While many freelancers and independent contractors have been working remotely well before 2020, the COVID-19 pandemic forced many employees into an emergency remote work setting for safety reasons. Workers who had traditionally worked in a physical setting were suddenly adapting to the work-at-home life.
Since that time, the number of companies moving their workforce to fully remote by choice or giving them the option to work in a remote work setting has continued to increase. And it’s not letting up. Research is showing that remote workers are more productive and happier. And as far as the bottom line goes, eliminating the large expense of office space can be a huge budget saver.
For employees who only ever worked in a physical office, transitioning to a remote work setting can be very difficult.
READ MORE: The 5 benefits of coworking spaces for remote work employees
5 helpful ways to make the remote work transition easier
- Establish a dedicated workspace: Just like you have a dedicated workspace at your physical office, you’re going to want to set up a workspace in your home where you can focus on work without distractions. It can be a separate room or a specific area in your house that is designated solely for work. You can also consider a coworking space to give you an office outside of your home. They’re now available on an on-demand basis, so you can book them weekly (or even more frequently) depending on how much you need them. Companies are increasingly adding coworking spaces as a benefit for their remote work employees, and working with companies like Flexspace to help manage the scheduling and booking.
- Create a schedule: Remote work is still work, so it’s important that you create a daily schedule that includes your work hours, as well as your breaks. And, be sure to consider time zones. Are you all in EST? Are you part of a global team? They’re important! With your office in your home, it can be easy to hop online earlier and stay online later, so be extremely mindful of your schedule and try to stick to it as best you can. Whatever your schedule is, be sure it’s clearly communicated with your team.
- Stay connected with colleagues: Your work should have communication tools set up for you, but in the initial stages of transition, you can’t overcommunicate. Instant messaging, email, and of course, video conferencing. Make sure you understand the roles of each of the communication tools. And, as much as people have grown tired of video conferencing, it can really be a way to help you stay focused on the meeting and the task at hand, rather than become distracted with other work.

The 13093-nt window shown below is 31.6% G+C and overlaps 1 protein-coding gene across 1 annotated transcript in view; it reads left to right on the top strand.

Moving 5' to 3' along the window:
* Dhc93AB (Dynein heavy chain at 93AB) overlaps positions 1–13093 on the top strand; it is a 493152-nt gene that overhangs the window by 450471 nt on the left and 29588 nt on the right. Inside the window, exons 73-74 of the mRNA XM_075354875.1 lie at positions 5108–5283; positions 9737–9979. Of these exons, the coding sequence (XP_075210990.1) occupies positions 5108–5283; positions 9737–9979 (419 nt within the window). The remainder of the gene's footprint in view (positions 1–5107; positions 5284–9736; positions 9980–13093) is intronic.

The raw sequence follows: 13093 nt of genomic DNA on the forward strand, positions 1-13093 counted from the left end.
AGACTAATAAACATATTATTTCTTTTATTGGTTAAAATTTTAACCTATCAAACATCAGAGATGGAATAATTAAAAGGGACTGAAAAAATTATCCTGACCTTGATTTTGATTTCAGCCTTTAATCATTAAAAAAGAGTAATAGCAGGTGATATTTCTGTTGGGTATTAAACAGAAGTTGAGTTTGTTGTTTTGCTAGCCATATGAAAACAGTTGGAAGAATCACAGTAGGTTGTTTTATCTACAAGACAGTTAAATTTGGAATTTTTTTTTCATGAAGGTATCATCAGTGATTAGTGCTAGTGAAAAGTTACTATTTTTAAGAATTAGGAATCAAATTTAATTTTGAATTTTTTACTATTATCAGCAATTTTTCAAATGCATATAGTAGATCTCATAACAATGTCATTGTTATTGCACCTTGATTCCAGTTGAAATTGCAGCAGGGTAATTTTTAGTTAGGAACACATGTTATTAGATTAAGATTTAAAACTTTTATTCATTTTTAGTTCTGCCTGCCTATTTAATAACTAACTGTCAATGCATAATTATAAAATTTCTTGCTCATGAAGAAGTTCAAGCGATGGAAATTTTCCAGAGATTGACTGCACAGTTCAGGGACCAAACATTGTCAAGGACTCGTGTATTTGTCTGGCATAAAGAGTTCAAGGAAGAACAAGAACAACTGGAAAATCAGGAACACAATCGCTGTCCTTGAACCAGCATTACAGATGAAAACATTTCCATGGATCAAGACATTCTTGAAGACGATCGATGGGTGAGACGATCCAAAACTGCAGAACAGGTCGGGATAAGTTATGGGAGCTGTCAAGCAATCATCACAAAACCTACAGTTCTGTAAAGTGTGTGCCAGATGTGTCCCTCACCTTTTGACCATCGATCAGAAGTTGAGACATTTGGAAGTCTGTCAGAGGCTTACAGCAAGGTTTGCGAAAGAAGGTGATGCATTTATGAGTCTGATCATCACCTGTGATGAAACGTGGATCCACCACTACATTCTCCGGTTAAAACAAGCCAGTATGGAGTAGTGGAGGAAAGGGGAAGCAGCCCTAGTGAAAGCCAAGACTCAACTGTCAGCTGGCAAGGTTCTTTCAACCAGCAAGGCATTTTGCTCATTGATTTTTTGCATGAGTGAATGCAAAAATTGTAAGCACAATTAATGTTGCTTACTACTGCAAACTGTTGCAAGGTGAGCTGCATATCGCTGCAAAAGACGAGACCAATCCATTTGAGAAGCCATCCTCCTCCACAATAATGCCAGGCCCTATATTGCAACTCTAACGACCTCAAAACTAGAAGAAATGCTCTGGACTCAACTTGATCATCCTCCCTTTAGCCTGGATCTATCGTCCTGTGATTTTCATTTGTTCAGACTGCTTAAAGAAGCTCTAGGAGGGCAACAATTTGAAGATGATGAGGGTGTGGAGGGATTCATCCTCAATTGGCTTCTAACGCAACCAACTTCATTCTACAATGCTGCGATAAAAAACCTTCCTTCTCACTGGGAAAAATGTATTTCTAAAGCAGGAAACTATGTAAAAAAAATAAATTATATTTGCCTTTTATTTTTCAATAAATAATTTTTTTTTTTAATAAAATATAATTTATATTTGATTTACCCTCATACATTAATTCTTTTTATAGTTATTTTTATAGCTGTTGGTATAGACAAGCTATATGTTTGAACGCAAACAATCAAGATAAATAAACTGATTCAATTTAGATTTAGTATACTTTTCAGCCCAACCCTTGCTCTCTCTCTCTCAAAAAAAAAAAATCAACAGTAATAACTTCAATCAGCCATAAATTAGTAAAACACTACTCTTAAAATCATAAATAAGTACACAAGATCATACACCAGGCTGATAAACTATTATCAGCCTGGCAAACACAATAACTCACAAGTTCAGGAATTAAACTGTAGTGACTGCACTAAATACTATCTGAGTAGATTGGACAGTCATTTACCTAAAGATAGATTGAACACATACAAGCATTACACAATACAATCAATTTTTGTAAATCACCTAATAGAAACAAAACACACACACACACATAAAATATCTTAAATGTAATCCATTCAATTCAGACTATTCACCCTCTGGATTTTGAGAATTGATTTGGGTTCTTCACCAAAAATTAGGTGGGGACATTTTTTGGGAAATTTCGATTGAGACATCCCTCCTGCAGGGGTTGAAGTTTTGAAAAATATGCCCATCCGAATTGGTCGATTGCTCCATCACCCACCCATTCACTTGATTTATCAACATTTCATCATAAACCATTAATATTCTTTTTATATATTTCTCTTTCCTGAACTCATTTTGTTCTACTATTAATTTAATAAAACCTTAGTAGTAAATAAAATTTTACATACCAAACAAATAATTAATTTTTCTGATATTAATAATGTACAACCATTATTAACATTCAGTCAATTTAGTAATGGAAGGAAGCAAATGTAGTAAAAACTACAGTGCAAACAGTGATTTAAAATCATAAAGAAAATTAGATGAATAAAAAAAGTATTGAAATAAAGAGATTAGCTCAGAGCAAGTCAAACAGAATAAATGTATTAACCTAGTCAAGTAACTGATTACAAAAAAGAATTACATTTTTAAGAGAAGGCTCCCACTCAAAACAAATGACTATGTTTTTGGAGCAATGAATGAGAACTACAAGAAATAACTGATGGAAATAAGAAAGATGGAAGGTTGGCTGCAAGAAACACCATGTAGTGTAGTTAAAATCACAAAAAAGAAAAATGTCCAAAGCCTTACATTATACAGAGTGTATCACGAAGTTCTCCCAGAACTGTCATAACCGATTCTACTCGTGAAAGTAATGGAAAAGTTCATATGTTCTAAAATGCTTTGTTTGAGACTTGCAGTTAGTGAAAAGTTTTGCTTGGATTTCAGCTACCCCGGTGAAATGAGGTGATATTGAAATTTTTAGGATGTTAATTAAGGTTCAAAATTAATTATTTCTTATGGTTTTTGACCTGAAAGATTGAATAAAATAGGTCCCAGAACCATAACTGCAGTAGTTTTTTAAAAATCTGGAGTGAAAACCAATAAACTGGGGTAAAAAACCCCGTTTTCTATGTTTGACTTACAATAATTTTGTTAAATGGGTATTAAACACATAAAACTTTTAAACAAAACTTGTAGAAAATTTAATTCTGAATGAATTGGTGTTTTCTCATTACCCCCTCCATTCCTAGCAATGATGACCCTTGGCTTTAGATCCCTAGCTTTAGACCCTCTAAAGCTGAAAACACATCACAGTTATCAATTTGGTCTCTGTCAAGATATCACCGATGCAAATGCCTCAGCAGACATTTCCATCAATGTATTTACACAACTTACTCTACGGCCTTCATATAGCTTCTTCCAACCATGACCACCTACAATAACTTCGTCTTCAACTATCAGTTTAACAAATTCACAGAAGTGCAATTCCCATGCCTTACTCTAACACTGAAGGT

- Use the right tools: You’ll want to make sure you have the right tools and software to do your job effectively. Your place of work may be providing you with software and equipment, but know that you may find that their keyboard or mouse (for example) aren’t the best for what you need and then consider getting something that works best for you. Make sure to check with your HR department to see if any of your expenses can be covered by your employer, like internet, phone, or even computer.
- Be kind to yourself: Breaks are extremely important to take, especially if you’re sitting at a desk and/or looking at a computer. Take breaks when you need to, and make sure to prioritize your physical and mental health. That also means setting boundaries between your work and personal time, and embracing the perks of remote work, like tossing a load of laundry in or taking a walk around the block a few times whenever you need to stretch. It’s also important to not overcompensate; at first, you may be worried that you’re not doing enough because no one is physically there to check in.
Overall, the transition from working in a physical office environment to remote work (or hybrid work) can be smooth if you’re prepared. These tips can help you adjust to the challenges (and joys) of working remotely, and ensure that you’re feeling productive, successful, and connected.